End to sex talk?

Craigslist a very popular internet website has decided to end its “erotic service” section. This is in response to intense pressure from the media and the government, after the Phillip Markoff incidents. While most people are following the Markoff story, a more subtle change in internet sex talk has been rightly overshadowed.

When a person is charged with prostitution they are charged with sexual conduct for a fee. In order for the government to prove that a person is guilty of sexual conduct for a fee it must prove two elements. First, that the defendant either engaged, or agreed to engaged, or offered to engage, in sexual conduct with another person. And second, that the sexual conduct was or was to be done in return for a fee. Both a customer and the prostitute can be charged.

Police has tried to find ways to monitor internet postings offering sexual services for a while now. The difficulty for police came up when people got creative with their wording making it hard to arrest and prosecute people based on their postings. People would use words such as massage services to slip by the law. Some of these postings would go even further and say “topless”, “naked” or even “special” massages. Law enforcement knew exactly what most of these posts were trying to sell and when police set up stings their theories were confirmed.

Craigslist taking down its “erotic services” section marks a significant change to the way that sex is marketed online. Police has been trying hard to shut down these types of interactions and now because of the serious allegations Markoff is accused of it has happened. There are still a lot of other internet sites that people use to market and find sexual services, so it is not the end. However, Craigslist was one of the most popular websites, and for now the sex talk has gone silent.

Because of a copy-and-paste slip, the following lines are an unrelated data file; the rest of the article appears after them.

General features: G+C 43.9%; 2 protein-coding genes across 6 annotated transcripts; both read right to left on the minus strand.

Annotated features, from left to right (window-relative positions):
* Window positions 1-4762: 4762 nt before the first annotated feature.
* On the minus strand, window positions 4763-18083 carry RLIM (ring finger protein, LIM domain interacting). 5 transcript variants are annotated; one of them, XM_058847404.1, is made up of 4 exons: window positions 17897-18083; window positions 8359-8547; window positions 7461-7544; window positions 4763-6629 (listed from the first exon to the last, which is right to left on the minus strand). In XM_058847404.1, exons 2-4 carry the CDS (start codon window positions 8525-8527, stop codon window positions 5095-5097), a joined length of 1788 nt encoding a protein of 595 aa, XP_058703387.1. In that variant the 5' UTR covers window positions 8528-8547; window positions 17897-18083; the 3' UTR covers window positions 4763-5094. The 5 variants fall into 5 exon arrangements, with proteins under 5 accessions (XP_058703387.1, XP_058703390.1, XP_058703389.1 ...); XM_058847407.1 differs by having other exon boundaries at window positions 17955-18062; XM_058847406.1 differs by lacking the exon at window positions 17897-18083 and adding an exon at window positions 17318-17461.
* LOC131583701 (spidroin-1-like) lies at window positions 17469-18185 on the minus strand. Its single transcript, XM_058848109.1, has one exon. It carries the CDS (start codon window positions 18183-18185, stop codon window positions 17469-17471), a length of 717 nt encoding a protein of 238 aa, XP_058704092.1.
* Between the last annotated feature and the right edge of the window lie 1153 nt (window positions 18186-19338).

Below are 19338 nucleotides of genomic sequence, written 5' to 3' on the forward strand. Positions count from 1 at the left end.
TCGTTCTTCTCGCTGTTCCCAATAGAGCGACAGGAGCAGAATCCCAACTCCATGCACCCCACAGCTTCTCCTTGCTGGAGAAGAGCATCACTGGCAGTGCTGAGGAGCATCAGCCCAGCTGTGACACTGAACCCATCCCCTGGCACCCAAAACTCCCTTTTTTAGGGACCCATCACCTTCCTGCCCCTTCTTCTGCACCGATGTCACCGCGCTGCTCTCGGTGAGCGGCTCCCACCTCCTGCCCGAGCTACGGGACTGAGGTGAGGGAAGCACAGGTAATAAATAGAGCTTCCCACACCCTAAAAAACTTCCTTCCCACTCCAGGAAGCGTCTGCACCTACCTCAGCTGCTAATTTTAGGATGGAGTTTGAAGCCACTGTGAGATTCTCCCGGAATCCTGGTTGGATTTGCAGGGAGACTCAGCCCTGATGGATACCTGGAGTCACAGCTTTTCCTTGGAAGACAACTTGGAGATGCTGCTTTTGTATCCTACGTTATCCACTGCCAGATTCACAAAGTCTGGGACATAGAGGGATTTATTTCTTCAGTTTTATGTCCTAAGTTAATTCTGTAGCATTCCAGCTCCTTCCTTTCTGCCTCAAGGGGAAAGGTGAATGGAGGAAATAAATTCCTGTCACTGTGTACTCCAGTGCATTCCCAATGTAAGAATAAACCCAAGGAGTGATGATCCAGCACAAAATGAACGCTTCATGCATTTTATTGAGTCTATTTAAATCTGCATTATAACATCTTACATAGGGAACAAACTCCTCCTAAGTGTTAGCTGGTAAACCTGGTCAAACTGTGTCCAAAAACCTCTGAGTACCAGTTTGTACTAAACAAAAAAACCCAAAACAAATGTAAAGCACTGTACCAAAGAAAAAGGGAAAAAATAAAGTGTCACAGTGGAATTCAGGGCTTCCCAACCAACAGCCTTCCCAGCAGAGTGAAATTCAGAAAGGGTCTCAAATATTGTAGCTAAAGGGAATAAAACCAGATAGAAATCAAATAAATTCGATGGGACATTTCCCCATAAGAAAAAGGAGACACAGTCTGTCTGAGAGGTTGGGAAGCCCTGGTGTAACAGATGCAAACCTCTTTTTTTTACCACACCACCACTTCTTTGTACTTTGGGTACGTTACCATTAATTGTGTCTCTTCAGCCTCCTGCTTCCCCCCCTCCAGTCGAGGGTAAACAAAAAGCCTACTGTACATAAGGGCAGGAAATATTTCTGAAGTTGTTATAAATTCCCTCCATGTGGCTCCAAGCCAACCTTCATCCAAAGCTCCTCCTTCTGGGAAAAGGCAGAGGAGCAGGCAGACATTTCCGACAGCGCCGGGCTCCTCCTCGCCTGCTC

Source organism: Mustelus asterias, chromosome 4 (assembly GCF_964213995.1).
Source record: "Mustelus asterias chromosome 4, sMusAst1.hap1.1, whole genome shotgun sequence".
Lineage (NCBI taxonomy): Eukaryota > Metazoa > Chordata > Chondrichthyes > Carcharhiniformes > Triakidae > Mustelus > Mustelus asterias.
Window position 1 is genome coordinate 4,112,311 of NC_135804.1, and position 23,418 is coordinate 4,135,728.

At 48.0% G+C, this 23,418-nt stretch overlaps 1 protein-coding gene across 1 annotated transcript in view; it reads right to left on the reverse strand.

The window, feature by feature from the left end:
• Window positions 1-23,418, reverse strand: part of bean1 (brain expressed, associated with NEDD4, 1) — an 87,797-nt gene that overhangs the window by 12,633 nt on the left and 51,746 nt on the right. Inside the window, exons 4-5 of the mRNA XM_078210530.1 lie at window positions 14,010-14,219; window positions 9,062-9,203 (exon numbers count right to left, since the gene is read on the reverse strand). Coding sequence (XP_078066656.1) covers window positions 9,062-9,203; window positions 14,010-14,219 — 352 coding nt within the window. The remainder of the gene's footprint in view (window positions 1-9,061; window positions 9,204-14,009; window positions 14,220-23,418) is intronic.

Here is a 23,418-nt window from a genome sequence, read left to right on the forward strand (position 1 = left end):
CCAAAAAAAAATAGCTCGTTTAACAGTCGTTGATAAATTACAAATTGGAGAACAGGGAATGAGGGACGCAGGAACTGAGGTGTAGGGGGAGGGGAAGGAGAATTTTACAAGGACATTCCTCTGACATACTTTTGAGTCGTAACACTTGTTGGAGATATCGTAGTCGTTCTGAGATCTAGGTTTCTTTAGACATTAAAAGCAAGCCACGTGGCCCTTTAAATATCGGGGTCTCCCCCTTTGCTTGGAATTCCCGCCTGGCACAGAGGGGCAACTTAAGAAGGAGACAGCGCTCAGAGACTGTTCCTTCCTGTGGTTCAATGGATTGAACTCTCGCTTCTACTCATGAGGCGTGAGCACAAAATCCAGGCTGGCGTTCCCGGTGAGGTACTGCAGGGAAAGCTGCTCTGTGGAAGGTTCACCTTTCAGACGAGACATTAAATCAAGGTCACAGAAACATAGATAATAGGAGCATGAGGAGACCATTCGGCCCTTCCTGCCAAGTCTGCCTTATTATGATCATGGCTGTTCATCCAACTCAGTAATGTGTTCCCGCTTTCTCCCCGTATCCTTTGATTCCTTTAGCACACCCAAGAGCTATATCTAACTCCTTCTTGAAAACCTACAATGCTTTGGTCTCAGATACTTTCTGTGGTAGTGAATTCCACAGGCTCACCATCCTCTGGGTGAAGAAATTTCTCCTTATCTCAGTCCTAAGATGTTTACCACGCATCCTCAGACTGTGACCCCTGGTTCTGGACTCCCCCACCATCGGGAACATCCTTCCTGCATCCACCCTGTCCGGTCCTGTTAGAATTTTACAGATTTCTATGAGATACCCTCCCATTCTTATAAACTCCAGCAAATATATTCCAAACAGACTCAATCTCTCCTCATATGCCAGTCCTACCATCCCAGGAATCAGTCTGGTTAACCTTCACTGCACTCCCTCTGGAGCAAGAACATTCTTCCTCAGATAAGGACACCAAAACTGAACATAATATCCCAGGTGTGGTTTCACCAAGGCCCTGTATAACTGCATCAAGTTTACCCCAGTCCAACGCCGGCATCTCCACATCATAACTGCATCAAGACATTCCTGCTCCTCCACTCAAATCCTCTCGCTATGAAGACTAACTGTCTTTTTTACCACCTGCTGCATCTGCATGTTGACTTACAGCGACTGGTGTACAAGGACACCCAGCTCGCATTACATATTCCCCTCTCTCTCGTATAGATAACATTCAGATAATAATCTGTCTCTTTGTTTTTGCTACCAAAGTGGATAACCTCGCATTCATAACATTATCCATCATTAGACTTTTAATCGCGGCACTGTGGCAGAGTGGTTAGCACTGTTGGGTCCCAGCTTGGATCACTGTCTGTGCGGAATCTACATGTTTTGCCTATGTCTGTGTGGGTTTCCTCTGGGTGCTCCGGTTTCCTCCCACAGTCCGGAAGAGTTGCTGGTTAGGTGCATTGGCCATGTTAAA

Read more about the story from the New York Post

Report by ABC news

Report by the Worcester Telegram

For more information: visit http://www.attorneychan.com or contact me at 508-808-8902

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2 CommentsLeave a comment

  1. It certainly will not be the end and I don’t believe there will be significant change to the way sex is marketed online either. The closing of the erotic section will only cause a migration to other sites that provide classified ads for prostitution.

    The closing of this section will do nothing in preventing future Markoff incidents. My gut feeling is that this pressure coming from the media and the government stem from a moral viewpoint that sex for money is inherently bad, and not from the standpoint of wanting to prevent violent crime against, and murder of, prostitutes.

  2. The general response that I have gotten from reading comments and talking to others regarding my blog is that most people feel that online sex marketing will not change. However, I wonder if people feel differently about the enforcement. Now that there is a lot more pressure on the law enforcement to prevent other incidents. Moreover, will the government as a whole step in and pass laws to regulate this type of interaction more heavily?

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